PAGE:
Unjoo Moon’s (“The Zen of Bennett”) latest film, “I Am Woman” charts Helen Reddy’s journey and career as she arrives in New York during the ’60s as a single mother follows her struggle ahead.

Tilda Cobham-Hervey plays the singer, who faces rejection and sexism from record company execs but overcomes the odds to career success. Oscar-winning cinematographer Dion Beebe worked with Moon to establish the film’s tone, following Reddy’s road to success and recreating touchstone moments from her career, including her performance of the feminist anthem, “I Am Woman” at a rally on the Mall in D.C.

Below, Beebe breaks down his lighting choices for the film, which is now available on demand, and how he recreated that D.C moment on a shoestring budget.

Before coming onto this project, what was your relationship with Helen Reddy?

I knew her music, but the first time Unjoo and I met Helen was an Australian awards event in L.A.

I sat down next to Helen, and I’ll admit, I barely knew she was Australian. But, as soon as Unjoo learned I was sitting next to Helen, she made me swap seats. She spent the rest of the night digging into this amazing journey that Helen had been on.

The idea of her story across so many decades felt so relevant. We met her in 2016 around the time of the elections, where we were meant to have our first female president, and that wasn’t to be the case as we soon found out, but this idea of a strong woman was relevant then and it’s relevant now.

What were some conversations you had with Unjoo in framing Helen early in her career and following that progression into the music studio?

If you look at how Tilda holds herself early in the movie, from the clubs or walking in the streets, you’ll see how she holds herself. There was this conscious decision to emphasize the photography to try to show her in this diminished position she’s in. Later in the film, she grows into this confident woman, this person who found her voice.

We looked at techniques such as having the camera slightly above the character to undermine her. Unjoo and Tilda worked on the body language and that progression as she learns to speak her truth. As we progress, we wanted the viewer to feel the strength that she starts to embody as she finds her voice, so we would re-position the camera.

Her journey spans three decades in the movie, what lighting choices did you make depending on the time period?

That was one of my concerns, and Unjoo’s too. The character ages through this. She starts in the ‘60s in New York. We looked at how to get to the final sequence of the movie and believe that this was the same woman we discovered at the beginning. We tested wigs and prosthetics with that. We couldn’t rely on visual effects to achieve those things because this was a low budget film. It wasn’t like the other blockbusters I had worked on.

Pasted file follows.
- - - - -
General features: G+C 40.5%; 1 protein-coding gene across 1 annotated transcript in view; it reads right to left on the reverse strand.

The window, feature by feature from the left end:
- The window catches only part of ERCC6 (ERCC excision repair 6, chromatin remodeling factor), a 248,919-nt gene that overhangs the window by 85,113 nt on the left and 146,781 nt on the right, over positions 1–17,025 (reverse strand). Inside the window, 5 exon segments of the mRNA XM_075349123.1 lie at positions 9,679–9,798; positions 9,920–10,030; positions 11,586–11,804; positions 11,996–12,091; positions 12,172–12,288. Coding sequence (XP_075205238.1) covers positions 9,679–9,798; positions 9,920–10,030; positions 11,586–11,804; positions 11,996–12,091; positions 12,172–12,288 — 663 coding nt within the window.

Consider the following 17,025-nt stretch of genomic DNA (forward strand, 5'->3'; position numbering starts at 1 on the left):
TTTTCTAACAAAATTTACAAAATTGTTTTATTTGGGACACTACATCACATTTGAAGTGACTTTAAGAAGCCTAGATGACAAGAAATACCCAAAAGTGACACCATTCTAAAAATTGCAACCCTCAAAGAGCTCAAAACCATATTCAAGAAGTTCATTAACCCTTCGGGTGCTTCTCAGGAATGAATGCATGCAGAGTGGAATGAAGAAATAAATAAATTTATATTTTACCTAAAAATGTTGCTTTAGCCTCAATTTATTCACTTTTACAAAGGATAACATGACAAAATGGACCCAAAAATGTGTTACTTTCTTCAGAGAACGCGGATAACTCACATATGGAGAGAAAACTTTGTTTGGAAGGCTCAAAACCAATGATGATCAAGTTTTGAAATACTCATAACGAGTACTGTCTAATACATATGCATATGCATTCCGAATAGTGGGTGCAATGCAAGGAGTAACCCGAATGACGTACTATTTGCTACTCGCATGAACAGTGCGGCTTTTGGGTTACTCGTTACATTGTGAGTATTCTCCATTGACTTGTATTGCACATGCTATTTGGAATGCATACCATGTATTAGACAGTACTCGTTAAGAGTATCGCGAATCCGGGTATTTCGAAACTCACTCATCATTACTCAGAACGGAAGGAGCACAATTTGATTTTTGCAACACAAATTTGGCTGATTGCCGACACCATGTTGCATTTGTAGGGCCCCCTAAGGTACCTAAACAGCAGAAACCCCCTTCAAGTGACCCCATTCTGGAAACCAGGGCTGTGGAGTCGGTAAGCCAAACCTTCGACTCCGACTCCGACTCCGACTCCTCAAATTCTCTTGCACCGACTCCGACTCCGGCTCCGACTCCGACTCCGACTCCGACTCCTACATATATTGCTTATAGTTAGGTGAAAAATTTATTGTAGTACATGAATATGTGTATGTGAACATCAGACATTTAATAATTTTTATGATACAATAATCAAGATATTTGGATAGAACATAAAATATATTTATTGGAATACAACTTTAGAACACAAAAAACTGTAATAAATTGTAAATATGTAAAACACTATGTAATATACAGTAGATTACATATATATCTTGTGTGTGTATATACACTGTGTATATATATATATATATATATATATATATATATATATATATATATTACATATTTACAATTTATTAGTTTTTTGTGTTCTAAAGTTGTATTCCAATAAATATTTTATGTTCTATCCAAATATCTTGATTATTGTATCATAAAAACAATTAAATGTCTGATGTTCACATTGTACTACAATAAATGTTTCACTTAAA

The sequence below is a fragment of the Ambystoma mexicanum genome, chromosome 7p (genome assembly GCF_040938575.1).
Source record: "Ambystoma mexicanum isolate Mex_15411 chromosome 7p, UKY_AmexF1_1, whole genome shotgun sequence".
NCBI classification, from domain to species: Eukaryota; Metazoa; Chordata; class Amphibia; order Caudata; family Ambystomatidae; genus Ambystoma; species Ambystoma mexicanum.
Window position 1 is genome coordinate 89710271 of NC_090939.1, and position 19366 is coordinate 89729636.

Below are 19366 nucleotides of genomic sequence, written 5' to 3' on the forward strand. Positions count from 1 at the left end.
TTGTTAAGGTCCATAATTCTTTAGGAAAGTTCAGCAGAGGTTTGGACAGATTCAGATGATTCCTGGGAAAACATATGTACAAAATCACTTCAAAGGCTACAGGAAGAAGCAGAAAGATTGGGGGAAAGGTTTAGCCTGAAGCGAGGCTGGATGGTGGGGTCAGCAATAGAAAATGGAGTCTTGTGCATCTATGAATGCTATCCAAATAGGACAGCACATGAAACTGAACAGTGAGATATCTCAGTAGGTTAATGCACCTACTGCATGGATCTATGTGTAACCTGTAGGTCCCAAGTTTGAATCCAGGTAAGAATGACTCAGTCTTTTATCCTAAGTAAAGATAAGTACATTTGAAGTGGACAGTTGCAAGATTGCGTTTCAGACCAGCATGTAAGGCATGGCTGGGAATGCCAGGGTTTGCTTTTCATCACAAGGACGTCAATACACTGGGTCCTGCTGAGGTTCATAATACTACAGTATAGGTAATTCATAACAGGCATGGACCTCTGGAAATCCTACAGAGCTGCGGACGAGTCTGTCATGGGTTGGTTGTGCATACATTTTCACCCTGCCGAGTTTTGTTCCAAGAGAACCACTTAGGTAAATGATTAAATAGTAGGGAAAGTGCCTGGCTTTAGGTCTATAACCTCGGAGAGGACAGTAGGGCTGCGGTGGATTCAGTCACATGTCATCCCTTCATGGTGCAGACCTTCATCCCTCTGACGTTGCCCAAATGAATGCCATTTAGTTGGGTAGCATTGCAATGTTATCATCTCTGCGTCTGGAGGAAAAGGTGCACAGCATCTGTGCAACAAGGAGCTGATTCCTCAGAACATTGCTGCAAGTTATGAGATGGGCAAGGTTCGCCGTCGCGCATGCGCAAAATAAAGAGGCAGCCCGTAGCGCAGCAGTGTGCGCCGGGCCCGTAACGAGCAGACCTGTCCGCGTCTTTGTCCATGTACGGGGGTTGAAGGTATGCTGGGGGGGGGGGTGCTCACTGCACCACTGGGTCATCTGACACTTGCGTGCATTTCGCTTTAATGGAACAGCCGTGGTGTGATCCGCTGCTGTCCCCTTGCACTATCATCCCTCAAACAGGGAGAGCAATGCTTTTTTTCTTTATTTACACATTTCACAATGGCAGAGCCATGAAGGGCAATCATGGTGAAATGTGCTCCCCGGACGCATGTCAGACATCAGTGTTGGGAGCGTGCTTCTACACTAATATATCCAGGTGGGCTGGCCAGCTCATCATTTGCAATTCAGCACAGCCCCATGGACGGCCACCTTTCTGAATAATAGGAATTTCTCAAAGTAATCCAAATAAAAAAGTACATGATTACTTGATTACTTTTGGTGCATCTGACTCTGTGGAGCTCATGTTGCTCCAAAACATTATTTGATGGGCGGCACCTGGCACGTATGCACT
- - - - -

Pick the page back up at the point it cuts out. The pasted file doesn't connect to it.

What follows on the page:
We would use grain or elements and looked at the palette. New York was cooler with cyan and green in the ‘60s. When she moves to L.A., it’s hopeful, and we used physical sunlight to help light her. The palette also becomes warmer. And by the end, it’s this sepia tone, but nothing was ever overemphasized.

The Washington sequence is such a pivotal moment in the film, it’s so important to everything Helen Reddy was as a performer. How did you recreate that?

The Washington scene is indeed a key moment in the film. It’s this full circle for her where she’s performing the song and rediscovering it and understanding what it means to the audience in front of her.

It was incredible to do that. We shot it in Sydney and on this modest budget. We shot in Centennial Park. We discussed this sequence a lot because we couldn’t afford massive crowds, but we had a day to shoot her performance and the crowd’s reaction.

We discovered a huge storm was going to hit the day we were going to shoot. We discussed the idea of moving it onto a stage – it was possible because we were doing a lot of green screen and stage building. But when you do that, you have to recreate daylight which in turn requires a lot of light. You also have to create an atmosphere because stages are dead space.

In the end, we took our chances and went to the park as planned. We broke the sequence up a bit. We had her on stage, we used a green screen, and we had elements of the crowd and pieced it all together.

But when she comes on stage, the camera is on her face. She’s apprehensive and she’s nervous. The camera moves with her, and she moves past us.

She steps on to the stage and faces the audience and then the camera moves up and reveals this massive crowd. That was a key moment for us in terms of understanding the scale. It’s so easy for sequences like that to lose energy, especially when you’re doing technical stuff, but you see little things like the wind as it was picking up – you see it on the flags, the hair and other things that are there. It infuses this energy into that scene.